British Waterways Board v Severn Trent Water Ltd: CA 23 Mar 2001

The parties disputed discharges from a sewer outfall into the Stourbridge canal which had been constructed by a regional water authority in about 1976, under the previous statutory regime. The relevant outfall was therefore already in use at the transfer date pursuant to a right enjoyed by the regional water authorities under the Public Health Act 1936 and transferred to the privatised sewerage undertakers under the Water Act 1989. The powers given to sewerage undertakers did not include a power, either express or implied for a sewerage contractor to lay sewage outfall over land belonging to someone else without their consent. Express powers were given for certain acts including the laying of pipes, but not for discharges. This contrasted with express powers for water undertakers which did include outfalls. No implicit power could be inferred; this was neither necessary, and nor could sufficient precision be achieved.
The Water Industry Act had to be construed as a coherent scheme in its own right, without any a priori assumption that it was intended to reproduce everything in the previous statute law.
Chadwick LJ summarised the position: ‘The fallacy, as it seems to me, lies in the underlying (but unspoken) premise that Parliament must have intended that sewerage undertakers should have facilities to discharge (which, plainly, they do require in order to carry out their functions) without paying for those facilities. Whether or not that premise could have been supported in the context of a public authority charged with functions imposed in the interests of public health, it cannot be supported, as it seems to me, in the context of legislation enacted following a decision to privatise the water industry.’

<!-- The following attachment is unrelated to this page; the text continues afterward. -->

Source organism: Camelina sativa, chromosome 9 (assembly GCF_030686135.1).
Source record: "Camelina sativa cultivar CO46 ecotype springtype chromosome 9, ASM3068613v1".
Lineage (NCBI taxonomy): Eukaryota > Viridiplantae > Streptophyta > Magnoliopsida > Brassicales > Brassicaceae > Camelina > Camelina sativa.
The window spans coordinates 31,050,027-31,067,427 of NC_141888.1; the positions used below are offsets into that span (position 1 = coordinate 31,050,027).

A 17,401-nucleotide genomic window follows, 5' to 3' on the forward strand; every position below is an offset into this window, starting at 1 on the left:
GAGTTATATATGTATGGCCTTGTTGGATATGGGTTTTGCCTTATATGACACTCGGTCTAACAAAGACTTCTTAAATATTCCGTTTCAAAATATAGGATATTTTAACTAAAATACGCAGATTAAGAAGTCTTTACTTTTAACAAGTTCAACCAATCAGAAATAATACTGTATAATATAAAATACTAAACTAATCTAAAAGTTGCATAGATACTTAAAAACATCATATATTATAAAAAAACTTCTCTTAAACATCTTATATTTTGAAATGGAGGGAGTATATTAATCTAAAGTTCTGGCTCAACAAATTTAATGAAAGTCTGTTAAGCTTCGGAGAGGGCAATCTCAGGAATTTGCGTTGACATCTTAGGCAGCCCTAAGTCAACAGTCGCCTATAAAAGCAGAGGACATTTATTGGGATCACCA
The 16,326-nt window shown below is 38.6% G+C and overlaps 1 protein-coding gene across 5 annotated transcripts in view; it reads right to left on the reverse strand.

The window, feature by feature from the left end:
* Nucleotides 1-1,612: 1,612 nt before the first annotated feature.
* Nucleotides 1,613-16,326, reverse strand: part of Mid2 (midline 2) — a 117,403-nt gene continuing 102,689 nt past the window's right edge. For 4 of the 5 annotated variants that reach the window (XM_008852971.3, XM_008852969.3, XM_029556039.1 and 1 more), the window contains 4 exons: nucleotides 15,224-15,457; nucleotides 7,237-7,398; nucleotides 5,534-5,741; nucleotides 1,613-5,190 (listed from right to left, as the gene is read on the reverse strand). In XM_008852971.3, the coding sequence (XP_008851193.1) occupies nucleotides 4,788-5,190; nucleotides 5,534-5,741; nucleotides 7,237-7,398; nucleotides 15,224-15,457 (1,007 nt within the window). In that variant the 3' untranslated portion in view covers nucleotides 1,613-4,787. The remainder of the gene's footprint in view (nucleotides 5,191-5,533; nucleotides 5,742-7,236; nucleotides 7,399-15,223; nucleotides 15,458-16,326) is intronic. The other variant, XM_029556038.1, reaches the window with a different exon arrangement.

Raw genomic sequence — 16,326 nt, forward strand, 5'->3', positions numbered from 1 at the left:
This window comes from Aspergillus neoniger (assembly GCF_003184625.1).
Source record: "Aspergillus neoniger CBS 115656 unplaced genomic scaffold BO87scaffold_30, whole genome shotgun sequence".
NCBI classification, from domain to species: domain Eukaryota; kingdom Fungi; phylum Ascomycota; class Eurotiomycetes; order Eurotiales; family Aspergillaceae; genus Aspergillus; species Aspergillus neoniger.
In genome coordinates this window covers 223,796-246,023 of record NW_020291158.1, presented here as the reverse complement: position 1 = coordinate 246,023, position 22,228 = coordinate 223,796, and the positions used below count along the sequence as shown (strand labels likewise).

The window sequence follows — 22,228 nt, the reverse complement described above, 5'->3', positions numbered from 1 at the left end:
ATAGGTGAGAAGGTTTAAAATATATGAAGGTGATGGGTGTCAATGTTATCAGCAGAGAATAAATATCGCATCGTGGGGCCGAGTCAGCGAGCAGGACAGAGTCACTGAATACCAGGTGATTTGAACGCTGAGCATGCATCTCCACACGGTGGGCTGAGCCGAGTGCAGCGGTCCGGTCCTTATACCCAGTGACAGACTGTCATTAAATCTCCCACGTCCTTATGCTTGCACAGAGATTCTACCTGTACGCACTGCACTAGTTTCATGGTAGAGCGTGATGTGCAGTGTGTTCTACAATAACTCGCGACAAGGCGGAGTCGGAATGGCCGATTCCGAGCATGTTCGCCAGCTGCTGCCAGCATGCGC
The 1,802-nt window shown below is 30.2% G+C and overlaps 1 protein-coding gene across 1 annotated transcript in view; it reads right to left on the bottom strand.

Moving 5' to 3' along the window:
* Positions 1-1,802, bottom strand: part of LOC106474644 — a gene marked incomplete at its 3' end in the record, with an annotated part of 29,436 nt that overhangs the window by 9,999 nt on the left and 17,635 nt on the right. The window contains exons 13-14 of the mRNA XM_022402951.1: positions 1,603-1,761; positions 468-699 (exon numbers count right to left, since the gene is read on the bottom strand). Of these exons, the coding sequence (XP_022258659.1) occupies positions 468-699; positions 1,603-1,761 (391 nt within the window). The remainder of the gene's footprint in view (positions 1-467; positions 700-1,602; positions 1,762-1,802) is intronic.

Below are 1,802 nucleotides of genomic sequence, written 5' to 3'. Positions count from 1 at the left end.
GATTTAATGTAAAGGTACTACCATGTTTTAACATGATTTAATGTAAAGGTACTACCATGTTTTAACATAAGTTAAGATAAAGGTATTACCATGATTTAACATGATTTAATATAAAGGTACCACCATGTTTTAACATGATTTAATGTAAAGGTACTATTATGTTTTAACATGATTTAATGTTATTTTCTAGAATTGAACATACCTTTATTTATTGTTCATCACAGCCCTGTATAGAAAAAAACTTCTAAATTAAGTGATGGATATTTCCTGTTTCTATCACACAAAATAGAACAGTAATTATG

Peter Gibson, Chadwick, Keene LJJ


Times 23-Mar-2001, Gazette 29-Mar-2001, Gazette 20-Apr-2001, [2001] 3 WLR 613, [2002] Ch 25, [2001] EWCA Civ 276, [2002] EHLR 1, [2001] 3 All ER 673, [2001] Env LR 45, [2001] NPC 53




Water Industry Act 1991 159, Public Health Act 1936, Water Act 1989


England and Wales


Appeal fromBritish Waterways Board v Severn Trent Water Ltd ChD 26-Oct-1999
A water company may have the implied power to discharge surface run-off water from sewers into canals. The powers and duties of water companies and sewerage undertakers were different both under statute and in general. The power to lay a run-off . .

Cited by:

CitedThe Manchester Ship Canal Company Ltd and Another v United Utilities Water Plc SC 2-Jul-2014
The court was asked: ‘whether a sewerage undertaker under the Water Industry Act 1991 has a statutory right to discharge surface water and treated effluent into private watercourses such as the Respondents’ canals without the consent of their . .
Lists of cited by and citing cases may be incomplete.

Environment, Utilities, Land

Updated: 18 May 2022; Ref: scu.78652